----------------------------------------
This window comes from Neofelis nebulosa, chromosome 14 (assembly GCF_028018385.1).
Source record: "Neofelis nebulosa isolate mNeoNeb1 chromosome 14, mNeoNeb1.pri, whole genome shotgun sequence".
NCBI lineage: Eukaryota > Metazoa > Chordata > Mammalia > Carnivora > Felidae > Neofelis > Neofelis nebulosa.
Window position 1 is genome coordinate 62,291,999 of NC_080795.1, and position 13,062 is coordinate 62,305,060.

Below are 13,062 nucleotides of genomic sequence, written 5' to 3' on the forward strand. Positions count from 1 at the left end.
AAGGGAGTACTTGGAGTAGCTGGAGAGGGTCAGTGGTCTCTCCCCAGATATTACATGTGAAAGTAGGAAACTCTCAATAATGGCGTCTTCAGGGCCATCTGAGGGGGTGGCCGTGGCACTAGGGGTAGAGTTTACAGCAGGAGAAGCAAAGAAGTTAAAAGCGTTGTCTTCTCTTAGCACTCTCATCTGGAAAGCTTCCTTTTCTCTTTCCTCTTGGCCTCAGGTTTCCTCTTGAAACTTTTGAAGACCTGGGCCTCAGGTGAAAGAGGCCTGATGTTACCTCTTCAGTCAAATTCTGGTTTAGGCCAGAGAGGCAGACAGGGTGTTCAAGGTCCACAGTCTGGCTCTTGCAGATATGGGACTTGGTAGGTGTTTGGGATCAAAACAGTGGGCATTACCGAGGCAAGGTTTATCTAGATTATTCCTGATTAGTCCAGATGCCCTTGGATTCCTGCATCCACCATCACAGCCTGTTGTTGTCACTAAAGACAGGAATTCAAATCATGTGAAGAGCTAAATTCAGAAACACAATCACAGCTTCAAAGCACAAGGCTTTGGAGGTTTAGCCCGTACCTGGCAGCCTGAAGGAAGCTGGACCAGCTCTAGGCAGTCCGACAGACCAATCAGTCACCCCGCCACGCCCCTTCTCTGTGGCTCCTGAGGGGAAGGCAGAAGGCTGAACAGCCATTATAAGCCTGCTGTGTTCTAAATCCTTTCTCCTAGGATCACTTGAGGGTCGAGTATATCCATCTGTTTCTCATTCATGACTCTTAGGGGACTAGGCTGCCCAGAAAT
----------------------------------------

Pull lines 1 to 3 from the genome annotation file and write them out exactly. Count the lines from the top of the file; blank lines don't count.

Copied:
This window comes from Neofelis nebulosa, chromosome 14 (assembly GCF_028018385.1).
Source record: "Neofelis nebulosa isolate mNeoNeb1 chromosome 14, mNeoNeb1.pri, whole genome shotgun sequence".
NCBI lineage: Eukaryota > Metazoa > Chordata > Mammalia > Carnivora > Felidae > Neofelis > Neofelis nebulosa.